GRAY STONE ADVISORS' BLOG

Four Steps to Strategic Planning for Business Aviation Flight Departments

Print This

A business aviation strategic plan lays out where a flight department is going over the next visible time frame – probably not more than three years in today's frenetic environment. And while many flight department leaders have not yet introduced strategic planning into their routines, those who have realized tremendous benefits.

By Jim Lara

Gray-Stone-Advisors-Strategic-PlanningIf a Director of Aviation doesn't know where his or her department is going, the organization will merely drift. The analogous situation is a 'boat without a rudder.' Further, without a plan, the flight department will constantly be in a reactionary state, which means you are constantly behind and having to play catch-up. Having a well thought out and fully aligned strategic plan will result in your organization being in a perpetual state of anticipation, which is a far less stressful and infinitely more efficient position—both short- and long-term.

Let's take a look at the four initial steps involved in creating such a plan:

1.  Identify key stakeholders.

Business aviation is a service business commonly within a larger host organization which will probably mean that the host organization's overall strategic plan is your 'North Star.' The business aviation strategic plan must be totally aligned with the direction and culture of the company's, meaning that your Aviation Reporting Executive must be intimately involved. And, since your flight department is ultimately accountable for delivering results, your functional group leaders must also be intimately involved and should have representation: administration, maintenance, flight operations, in-flight services, scheduling and dispatch.

2.  Ask the right questions.

Don't worry about asking a wrong question.  Be aggressive in asking the relevant questions relating to the content of your plan. These can include:

  • Where is the host enterprise going and why?
  • What is the appropriate time horizon for our focus?
  • How does the host enterprise define the ways we create value for them?
  • What are the fundamental changes that are likely to take place during the planning horizon? 

3.  Collaborate with your team.

Introduce collaborative and interactive work sessions in areas with which team members may have had little exposure and try to move them out of their 'comfort zone.' Ensure they are working shoulder-to-shoulder with the Aviation Reporting Executive in the parent company, which provides them with great visibility and exposure for this initiative. At the beginning, you will also need to 'know' your customer and each of their 'satisfaction drivers'. After all, you cannot build a strategy and select effective tactics without this knowledge in a quantified form. This can't be hazy or vague; it must be crisply and lucidly defined. Remember, a team without a plan is always bordering on chaos. If there's no plan, there's no focus. Distraction becomes normal and desired performance is unknown without a collaborative plan in place!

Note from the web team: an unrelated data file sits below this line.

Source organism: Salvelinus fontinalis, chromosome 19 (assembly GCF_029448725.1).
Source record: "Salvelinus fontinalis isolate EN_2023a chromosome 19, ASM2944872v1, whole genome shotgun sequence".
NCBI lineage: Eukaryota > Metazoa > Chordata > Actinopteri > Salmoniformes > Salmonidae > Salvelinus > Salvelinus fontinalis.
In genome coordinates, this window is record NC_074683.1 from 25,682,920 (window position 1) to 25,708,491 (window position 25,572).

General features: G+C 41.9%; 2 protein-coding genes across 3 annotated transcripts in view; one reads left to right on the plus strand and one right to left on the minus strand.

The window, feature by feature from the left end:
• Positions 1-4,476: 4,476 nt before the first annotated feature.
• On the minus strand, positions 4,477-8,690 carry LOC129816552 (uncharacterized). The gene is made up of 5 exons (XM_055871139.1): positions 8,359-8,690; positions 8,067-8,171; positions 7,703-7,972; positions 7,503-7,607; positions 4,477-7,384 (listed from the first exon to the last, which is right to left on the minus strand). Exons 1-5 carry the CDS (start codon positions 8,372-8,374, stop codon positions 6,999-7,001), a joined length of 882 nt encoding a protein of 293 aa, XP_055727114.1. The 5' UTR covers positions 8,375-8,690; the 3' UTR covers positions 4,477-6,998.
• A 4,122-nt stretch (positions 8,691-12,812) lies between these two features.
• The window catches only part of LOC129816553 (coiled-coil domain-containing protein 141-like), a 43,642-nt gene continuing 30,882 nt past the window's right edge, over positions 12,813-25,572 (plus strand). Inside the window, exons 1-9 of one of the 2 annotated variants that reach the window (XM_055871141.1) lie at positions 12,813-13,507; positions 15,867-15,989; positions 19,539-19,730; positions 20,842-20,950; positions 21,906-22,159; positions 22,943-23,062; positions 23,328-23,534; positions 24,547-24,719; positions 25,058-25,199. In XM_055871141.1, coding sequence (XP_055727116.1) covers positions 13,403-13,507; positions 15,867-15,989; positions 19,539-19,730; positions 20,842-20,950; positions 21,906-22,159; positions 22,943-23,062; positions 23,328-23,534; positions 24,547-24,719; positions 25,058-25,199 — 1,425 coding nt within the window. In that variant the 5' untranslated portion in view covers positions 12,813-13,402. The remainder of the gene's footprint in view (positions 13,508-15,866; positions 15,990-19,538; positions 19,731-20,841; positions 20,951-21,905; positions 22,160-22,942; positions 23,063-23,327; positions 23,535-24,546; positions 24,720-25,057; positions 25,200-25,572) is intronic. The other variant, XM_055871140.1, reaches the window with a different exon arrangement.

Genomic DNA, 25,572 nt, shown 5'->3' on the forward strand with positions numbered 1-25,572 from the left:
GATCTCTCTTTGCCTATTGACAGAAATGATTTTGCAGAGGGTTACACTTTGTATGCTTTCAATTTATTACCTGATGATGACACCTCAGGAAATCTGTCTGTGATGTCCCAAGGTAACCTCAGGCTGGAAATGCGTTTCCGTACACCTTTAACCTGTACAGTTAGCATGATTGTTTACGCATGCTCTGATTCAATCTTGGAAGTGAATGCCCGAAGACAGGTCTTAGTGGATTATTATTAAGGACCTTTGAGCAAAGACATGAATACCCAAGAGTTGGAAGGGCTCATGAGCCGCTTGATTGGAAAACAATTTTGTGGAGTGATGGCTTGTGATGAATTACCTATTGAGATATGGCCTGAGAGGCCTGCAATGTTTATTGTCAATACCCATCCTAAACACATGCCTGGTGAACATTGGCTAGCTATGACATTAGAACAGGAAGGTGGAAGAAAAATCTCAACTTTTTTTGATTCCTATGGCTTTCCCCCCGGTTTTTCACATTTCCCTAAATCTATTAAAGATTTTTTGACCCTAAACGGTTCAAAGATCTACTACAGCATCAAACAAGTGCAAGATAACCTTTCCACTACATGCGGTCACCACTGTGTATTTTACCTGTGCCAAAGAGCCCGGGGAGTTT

4. Develop performance metrics.

Metrics will let you know if your plan is in fact working and where changes need to be made. Understand your 'desired future position' along with the milestone assessment points along the way. The performance metrics will relate directly to the set of tactics you have chosen in order to reach the strategic objectives.

 

Hitting Pay Dirt!

In a relatively short time, you will start to see the benefits of a successfully implemented strategic plan, most notably in employee morale. With a plan in place, the flight department will always know where it stands, both in absolute and relative terms. Staff will know where they are going and the path to achieve the objectives. To reinforce the point I made earlier, anticipation and preparedness are so much more powerful and effective than constantly being in a reactionary mode.

The Chinese warrior and philosopher Sun Tzu once wrote that "failing to plan is planning to fail" and this is so very true. With a strategic plan in place, an organization's execution is nearly always prepared. You will operate faster, have crisper/more focused execution, require less motion, use fewer resources than in a reactionary mode and realize far less stress over the course of your workday!

Save

You Might Also Like

Comments (0)







Allowed tags: <b><i><br>Add a new comment: